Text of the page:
SPDIF/HDMI Sound Keeper v1.1.0 [2020/07/18]

Prevents SPDIF/HDMI digital playback devices from falling asleep. Uses WASAPI, requires Windows 7+. To close the program, just mute the Sound Keeper in the Volume Mixer or simply kill the soundkeeper.exe process. If you don't like to run it manually after every system reboot, copy soundkeeper.exe to the startup subdirectory (to open it, press Win+R, enter "shell:startup", and press Enter).

Download: soundkeeper.7z (15KB). Source code →

Features

  • Sound Keeper is fully automatic and doesn't require any user interaction.
  • Sound Keeper can keep sound on many sound outputs simultaneously (e.g. SPDIF and HDMI).
  • Sound Keeper detects new sound outputs on the fly (e.g. when you connected a TV via HDMI).

Settings

  • Default behavior can be changed by changing file name of the Sound Keeper executable.
  • Primary audio output is used by default. Add "All" or "Digital" to executable file name to enable Sound Keeper on all or digital only outputs.
  • Inaudible stream is used by default. Add "Zero" to executable file name to use stream of digital zeroes (like it was in v1.0.0).

Sound Keeper vs. SPDIF Keep Alive vs. SPDIF-KA

Sound Keeper v1.0 SPDIF Keep Alive v1.2 SPDIF-KA v1.4
Fully automatic: Yes No No
Multiple outputs: Yes No No
GUI: No Yes Yes
Requires .NET: No Yes Yes
Executable size: 17KB 668KB 163KB
CPU usage (on Intel Core i5 4460): 0.004% 0.06% 0.06%
RAM usage (Private Working Set): 1636KB 13704KB 10600KB
  1. #101
    VEG Author

    Steffen, unfortunately there is no such option yet. If it is a digital output, you can keep all digital outputs awake by adding "Digital" to the file name. It won't consume much resources, the code is really lightweight.

    Probably, one day in the future I'll make proper settings in an ini-file or in registry, and enabling Sound Keeper for specific outputs would become possible, but can't promise it.

  2. #102
    Steffen

    Got it, thanks. I'm asking because I use an interface and have SPDIF as my main, and 24 "other" audio devices of which only one needs to be kept awake (it's basically a mixer with 24 stereo channels of which each is registered as a pair of outputs and inputs).

  3. #103
    VEG Author

    Oh, wow, 24 outputs. Didn't expect such number =) You can test how much CPU it consumes in your case, but I think it will be less than 1% anyway.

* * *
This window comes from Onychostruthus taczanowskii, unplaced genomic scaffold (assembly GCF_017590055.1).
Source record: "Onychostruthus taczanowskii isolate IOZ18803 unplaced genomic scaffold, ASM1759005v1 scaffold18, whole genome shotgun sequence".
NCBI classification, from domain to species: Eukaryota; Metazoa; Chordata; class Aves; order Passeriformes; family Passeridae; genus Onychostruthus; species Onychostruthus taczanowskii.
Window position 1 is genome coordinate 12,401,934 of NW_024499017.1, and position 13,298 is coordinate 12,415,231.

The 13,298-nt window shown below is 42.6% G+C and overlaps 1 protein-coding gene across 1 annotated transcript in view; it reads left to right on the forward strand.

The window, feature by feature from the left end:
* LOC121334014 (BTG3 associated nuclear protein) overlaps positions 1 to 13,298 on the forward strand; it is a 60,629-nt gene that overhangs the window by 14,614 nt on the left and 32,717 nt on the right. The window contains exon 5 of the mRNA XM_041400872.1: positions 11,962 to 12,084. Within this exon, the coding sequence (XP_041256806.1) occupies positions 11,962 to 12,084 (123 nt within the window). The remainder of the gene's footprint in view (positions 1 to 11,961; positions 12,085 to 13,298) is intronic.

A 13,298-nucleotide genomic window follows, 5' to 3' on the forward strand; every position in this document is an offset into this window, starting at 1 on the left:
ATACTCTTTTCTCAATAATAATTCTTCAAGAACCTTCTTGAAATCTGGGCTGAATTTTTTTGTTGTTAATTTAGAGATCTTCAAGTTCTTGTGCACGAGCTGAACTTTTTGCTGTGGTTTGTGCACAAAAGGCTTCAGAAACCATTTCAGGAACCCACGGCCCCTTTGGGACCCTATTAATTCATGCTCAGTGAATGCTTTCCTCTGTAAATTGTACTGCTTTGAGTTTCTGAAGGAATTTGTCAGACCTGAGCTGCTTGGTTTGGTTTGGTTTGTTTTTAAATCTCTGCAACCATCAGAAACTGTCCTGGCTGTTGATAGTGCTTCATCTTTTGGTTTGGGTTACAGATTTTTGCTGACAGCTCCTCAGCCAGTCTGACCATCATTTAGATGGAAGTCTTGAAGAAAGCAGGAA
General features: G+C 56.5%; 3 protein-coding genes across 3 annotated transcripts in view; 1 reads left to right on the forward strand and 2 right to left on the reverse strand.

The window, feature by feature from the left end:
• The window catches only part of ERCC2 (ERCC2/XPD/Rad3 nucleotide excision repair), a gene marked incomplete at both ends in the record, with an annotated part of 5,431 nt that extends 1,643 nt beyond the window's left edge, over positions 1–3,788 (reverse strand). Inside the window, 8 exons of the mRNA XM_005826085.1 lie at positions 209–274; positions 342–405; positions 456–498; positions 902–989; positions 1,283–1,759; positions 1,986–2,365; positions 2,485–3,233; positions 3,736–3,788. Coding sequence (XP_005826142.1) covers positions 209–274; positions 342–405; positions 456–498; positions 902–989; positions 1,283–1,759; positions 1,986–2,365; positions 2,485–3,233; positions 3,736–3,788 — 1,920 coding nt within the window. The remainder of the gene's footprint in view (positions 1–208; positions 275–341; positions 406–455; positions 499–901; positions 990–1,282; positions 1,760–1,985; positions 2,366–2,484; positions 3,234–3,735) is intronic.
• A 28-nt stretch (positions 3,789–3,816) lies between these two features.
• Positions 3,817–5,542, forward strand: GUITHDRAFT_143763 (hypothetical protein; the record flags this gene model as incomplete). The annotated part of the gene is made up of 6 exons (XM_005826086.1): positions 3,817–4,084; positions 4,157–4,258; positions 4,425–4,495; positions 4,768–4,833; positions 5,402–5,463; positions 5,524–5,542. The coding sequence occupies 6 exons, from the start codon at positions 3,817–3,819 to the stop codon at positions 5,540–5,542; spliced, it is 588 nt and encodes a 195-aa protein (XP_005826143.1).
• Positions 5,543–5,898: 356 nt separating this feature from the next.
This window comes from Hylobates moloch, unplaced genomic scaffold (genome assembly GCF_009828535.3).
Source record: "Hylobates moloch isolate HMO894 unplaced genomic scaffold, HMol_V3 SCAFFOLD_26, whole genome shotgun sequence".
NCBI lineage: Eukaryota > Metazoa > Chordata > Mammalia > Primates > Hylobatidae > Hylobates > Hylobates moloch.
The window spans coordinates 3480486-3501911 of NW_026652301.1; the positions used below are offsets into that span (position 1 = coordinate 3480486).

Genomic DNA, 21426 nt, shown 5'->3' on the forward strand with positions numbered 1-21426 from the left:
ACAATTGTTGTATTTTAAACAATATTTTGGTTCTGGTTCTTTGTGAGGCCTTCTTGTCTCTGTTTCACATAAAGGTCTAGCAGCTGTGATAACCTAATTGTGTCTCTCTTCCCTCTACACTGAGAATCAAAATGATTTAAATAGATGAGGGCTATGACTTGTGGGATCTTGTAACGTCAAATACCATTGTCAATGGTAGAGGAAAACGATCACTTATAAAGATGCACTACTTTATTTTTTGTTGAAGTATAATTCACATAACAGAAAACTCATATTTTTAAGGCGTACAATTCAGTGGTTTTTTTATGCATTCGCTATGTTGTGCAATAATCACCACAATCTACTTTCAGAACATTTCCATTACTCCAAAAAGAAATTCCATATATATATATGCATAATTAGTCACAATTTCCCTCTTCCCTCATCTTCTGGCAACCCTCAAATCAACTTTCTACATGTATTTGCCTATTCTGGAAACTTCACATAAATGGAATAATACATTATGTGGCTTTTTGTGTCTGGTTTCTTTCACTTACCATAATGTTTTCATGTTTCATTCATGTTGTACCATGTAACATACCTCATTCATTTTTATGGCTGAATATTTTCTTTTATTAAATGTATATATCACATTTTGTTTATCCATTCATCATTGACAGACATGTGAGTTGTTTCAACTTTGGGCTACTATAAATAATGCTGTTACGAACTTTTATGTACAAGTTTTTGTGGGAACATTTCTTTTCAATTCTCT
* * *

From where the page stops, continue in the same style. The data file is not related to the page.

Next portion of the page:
Also it is interesting what audio device type is reported by the system for these outputs. When you enable the "all digital" mode, it tries to keep awake all audio output devices which are reported as HDMI or SPDIF by the system. So, if your audio outputs are none of these from the point of view of the OS, they should be ignored in this case. If the required output is not HDMI nor SPDIF, then "all" mode should be used, but it will enable keeping awake of all 24 audio outputs.

  4. #104
    Calab

    I love the idea of this utility, unfortunately it is not helping in my case...

    I have a set of speakers, connected to the line out ports of my computer. These speakers will shut off automatically if there is silence for 20 minutes. I was hoping that this utility would work to keep the speakers active, but either the sound level is too low to be detected by the speakers, or the utility does not support the analog line outputs of my computer.

    How can I know that SoundKeeper is outputting a sound through my line outputs?

    Is there a way to increase the volume of the "silent sound" going to the analog line out channels?

  5. #105
    VEG Author

    Calab, current version of the Sound Keeper doesn't produce any sound by default, it generates just silence. It is enough for digital devices, but not enough for analog devices. There is a beta version which can generate very low frequency sine wave (which you can't hear) for analog devices. You can download it here.

    You can control settings through file name. Original file name is SoundKeeperSineF1A1.exe, there are two parameters, F (frequency) and A (amplitude or volume), and it means that it should generate 1Hz sine with 1% amplitude. You can change these settings. For example, if you rename the file to SoundKeeperSineF1000A100.exe, you will hear a 1000Hz tone with 100% amplitude. Please try to find the lowest values which help you. Probably, 1Hz 1% won't be enough, try 1Hz 10% then, etc. After you find the values which help you, please write about it here in the comments, probably it will help somebody else also.

  6. #106
    Bernard

    So filename is SoundKeeper64Digital.exe
    Is that OK if I want to keep audio over HDMI "alive"?

  7. #107
    VEG Author

    By default, Sound Keeper tries to keep primary audio output on. If that HDMI is not the primary output, you should use the "Digital" suffix. But if the HDMI is the primary audio output, and Sound Keeper does what expected by default, it is better to use the default mode.